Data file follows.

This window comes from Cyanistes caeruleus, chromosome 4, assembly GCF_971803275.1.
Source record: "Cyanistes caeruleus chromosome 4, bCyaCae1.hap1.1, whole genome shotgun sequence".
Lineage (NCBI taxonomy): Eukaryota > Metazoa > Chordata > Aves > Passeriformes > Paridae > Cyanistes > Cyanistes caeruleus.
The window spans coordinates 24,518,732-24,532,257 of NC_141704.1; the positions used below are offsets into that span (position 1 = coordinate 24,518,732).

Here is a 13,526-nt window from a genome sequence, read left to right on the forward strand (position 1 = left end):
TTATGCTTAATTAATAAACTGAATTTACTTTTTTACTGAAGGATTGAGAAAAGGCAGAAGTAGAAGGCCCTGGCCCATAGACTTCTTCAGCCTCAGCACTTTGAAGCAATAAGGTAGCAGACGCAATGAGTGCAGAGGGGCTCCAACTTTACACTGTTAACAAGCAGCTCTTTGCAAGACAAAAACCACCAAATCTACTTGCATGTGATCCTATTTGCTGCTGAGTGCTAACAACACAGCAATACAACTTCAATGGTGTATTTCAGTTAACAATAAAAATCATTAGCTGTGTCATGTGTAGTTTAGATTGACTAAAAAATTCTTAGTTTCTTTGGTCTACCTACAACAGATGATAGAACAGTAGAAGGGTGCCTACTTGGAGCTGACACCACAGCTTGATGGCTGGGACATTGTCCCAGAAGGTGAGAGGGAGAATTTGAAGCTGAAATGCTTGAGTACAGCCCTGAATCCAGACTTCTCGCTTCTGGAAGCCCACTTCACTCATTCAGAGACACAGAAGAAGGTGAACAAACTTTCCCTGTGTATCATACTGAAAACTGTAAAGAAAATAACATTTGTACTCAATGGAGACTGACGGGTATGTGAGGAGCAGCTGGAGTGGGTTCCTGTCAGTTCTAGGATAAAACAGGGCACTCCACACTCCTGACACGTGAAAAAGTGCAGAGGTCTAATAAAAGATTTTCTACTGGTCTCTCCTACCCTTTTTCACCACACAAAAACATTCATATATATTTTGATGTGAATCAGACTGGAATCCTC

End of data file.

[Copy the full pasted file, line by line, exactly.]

This window comes from Cyanistes caeruleus, chromosome 4, assembly GCF_971803275.1.
Source record: "Cyanistes caeruleus chromosome 4, bCyaCae1.hap1.1, whole genome shotgun sequence".
Lineage (NCBI taxonomy): Eukaryota > Metazoa > Chordata > Aves > Passeriformes > Paridae > Cyanistes > Cyanistes caeruleus.
The window spans coordinates 24,518,732-24,532,257 of NC_141704.1; the positions used below are offsets into that span (position 1 = coordinate 24,518,732).

Here is a 13,526-nt window from a genome sequence, read left to right on the forward strand (position 1 = left end):
TTATGCTTAATTAATAAACTGAATTTACTTTTTTACTGAAGGATTGAGAAAAGGCAGAAGTAGAAGGCCCTGGCCCATAGACTTCTTCAGCCTCAGCACTTTGAAGCAATAAGGTAGCAGACGCAATGAGTGCAGAGGGGCTCCAACTTTACACTGTTAACAAGCAGCTCTTTGCAAGACAAAAACCACCAAATCTACTTGCATGTGATCCTATTTGCTGCTGAGTGCTAACAACACAGCAATACAACTTCAATGGTGTATTTCAGTTAACAATAAAAATCATTAGCTGTGTCATGTGTAGTTTAGATTGACTAAAAAATTCTTAGTTTCTTTGGTCTACCTACAACAGATGATAGAACAGTAGAAGGGTGCCTACTTGGAGCTGACACCACAGCTTGATGGCTGGGACATTGTCCCAGAAGGTGAGAGGGAGAATTTGAAGCTGAAATGCTTGAGTACAGCCCTGAATCCAGACTTCTCGCTTCTGGAAGCCCACTTCACTCATTCAGAGACACAGAAGAAGGTGAACAAACTTTCCCTGTGTATCATACTGAAAACTGTAAAGAAAATAACATTTGTACTCAATGGAGACTGACGGGTATGTGAGGAGCAGCTGGAGTGGGTTCCTGTCAGTTCTAGGATAAAACAGGGCACTCCACACTCCTGACACGTGAAAAAGTGCAGAGGTCTAATAAAAGATTTTCTACTGGTCTCTCCTACCCTTTTTCACCACACAAAAACATTCATATATATTTTGATGTGAATCAGACTGGAATCCTC